Neither TCU nor Baylor made the inaugural College Football Playoff field despite finishing as co-champions of the Big 12. While not having a conference title game was a factor, that they dominated a soft conference didn't help, either.
Both TCU and Baylor will have a vast majority of their starters returning, with only two players taken in the draft from each school (though one was Baylor QB Bryce Petty). But while both teams relied heavily on underclassmen last year, their Big 12 opponents clearly did not possess an abundance of talent. Only two Big 12 players were taken in the first round, seven in the first three rounds and 25 overall -- all dead last among Power 5 conferences.
The perception that the Big 12 is a weak conference surely won't be bolstered by the draft and that will influence the selection committee's decision at the season's end. Either TCU or Baylor might need to run the table to avoid another playoff snub.
4. Pac-12 is the most balanced and competitive conference
Oregon was favored to end the conference's decade-long national title drought, only to be denied by Ohio State in the national title game. But the Ducks had to battle through an absolute gauntlet as the Pac-12 has proved to be the toughest conference from top to bottom.
In the 2015 Draft, the Pac-12 led with picks in the first round and also the first three rounds (despite having two fewer teams than the SEC, ACC and Big Ten). In terms of Draftpoints, the Pac-12 placed six schools in the top 15, more than any other conference. And Arizona isn't even among them as the Wildcats didn't have a single player drafted since the bulk of their starters will return from a team that won the Pac-12 South last year and played in the Fiesta Bowl.
The Pac-12 is surging in this armed race with its old standard-bearer returning to the national championship race. USC had two first-round picks in the draft, pushing its all-time total to 79 and overall draftees to 489 -- both No. 1 in the history of NFL draft. But with the Trojans unchained from NCAA sanctions and having a full complement of scholarships for the first time in four years, they already reloaded with the nation's top-ranked recruiting class this spring.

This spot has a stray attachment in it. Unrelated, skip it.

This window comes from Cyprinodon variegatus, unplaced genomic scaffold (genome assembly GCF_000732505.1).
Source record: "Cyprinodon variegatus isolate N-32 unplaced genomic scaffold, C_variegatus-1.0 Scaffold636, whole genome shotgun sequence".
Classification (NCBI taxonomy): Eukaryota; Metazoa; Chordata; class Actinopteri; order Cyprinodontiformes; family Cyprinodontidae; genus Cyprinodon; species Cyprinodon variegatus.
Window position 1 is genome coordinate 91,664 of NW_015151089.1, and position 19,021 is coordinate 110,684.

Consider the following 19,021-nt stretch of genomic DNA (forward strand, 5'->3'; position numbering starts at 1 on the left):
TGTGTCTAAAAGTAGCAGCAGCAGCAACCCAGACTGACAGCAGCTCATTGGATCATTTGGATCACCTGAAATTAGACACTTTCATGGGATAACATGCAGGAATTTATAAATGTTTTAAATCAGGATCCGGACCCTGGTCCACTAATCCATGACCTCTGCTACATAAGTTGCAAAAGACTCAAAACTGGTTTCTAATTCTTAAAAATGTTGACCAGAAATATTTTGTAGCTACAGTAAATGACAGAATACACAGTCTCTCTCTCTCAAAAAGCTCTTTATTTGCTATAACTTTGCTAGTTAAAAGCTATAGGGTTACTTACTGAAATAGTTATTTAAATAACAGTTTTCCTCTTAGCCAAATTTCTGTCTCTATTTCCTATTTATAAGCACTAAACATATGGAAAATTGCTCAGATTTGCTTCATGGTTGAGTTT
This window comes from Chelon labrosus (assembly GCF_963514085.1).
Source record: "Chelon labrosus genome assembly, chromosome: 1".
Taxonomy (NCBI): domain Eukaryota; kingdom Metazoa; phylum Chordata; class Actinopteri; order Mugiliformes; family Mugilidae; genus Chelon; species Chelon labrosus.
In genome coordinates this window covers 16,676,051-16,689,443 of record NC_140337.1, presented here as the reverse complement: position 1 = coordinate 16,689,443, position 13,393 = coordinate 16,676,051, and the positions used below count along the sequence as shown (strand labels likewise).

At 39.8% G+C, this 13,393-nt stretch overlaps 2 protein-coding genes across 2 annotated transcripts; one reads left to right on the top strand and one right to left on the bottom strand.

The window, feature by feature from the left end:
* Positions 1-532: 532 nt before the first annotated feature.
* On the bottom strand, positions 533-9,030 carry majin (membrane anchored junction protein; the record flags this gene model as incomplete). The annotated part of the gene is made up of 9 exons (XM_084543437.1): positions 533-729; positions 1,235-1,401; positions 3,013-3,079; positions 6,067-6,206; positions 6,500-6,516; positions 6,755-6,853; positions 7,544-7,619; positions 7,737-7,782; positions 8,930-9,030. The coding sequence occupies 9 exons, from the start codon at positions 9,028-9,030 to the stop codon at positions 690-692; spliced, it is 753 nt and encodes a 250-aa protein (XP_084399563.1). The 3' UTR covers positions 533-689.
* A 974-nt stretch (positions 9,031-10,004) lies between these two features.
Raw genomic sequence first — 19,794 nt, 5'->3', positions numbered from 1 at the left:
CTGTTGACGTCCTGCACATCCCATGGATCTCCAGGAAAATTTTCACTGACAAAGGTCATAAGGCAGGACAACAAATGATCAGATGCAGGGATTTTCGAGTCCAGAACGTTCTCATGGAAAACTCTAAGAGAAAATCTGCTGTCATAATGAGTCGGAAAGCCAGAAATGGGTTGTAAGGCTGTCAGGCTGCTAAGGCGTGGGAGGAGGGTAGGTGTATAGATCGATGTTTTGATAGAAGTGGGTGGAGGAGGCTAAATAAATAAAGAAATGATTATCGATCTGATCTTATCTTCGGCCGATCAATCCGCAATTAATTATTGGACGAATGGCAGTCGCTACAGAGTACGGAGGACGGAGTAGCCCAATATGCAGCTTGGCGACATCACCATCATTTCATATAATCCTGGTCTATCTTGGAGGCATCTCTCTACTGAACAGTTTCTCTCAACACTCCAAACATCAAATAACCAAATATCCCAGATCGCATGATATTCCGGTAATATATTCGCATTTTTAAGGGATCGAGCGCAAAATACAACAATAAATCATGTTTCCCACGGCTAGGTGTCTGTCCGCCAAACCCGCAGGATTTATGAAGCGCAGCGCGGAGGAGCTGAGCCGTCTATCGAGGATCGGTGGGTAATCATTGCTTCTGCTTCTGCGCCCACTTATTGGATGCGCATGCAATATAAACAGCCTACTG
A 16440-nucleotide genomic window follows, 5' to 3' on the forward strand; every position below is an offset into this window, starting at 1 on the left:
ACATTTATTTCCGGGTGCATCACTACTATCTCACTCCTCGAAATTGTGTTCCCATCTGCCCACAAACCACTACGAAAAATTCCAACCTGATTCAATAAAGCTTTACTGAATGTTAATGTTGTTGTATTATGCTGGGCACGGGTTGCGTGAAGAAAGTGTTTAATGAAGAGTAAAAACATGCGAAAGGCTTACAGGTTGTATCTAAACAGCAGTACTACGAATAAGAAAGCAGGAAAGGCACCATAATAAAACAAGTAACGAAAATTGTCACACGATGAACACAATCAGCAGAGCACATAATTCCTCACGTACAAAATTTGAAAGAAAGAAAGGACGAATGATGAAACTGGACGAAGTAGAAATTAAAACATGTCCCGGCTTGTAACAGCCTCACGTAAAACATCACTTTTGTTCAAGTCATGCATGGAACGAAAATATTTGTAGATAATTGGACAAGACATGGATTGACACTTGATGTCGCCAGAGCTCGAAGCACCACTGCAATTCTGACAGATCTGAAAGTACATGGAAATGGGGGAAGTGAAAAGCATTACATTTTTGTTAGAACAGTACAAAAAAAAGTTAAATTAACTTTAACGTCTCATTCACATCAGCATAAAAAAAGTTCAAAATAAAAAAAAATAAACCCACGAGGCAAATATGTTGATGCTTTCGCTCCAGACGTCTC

5. Ohio State has a good chance to repeat as champions
The Big Ten had a pedestrian draft, with three first-round picks, 15 in the first three rounds and 35 overall, all placing fourth among Power 5 conferences, only ahead of the Big 12. The school that performed best in the draft is Ohio State, with five players selected, the highest being WR Devin Smith going in the second round.
This is all great news for the defending national champions, who will be shortlisted for the playoff once again.
The Buckeyes already return a team with at least 15 starters, including Heisman candidate RB Ezekiel Elliott and a trio of quarterbacks that all could be starting for another FBS program. They do not face a stiff competition in the Big Ten especially with their archrival Michigan wallowing in mediocrity. The Wolverines, though still the winningest program in college football history, just went a school-record five years without a first-round pick and has had only one first rounder since Jake Long went No. 1 overall in 2008.
Help is on the way for Michigan, though, via the NFL. Jim Harbaugh will turn the fortunes of his alma mater around and reboot the rivalry. It's just a matter of when -- but maybe not in 2015.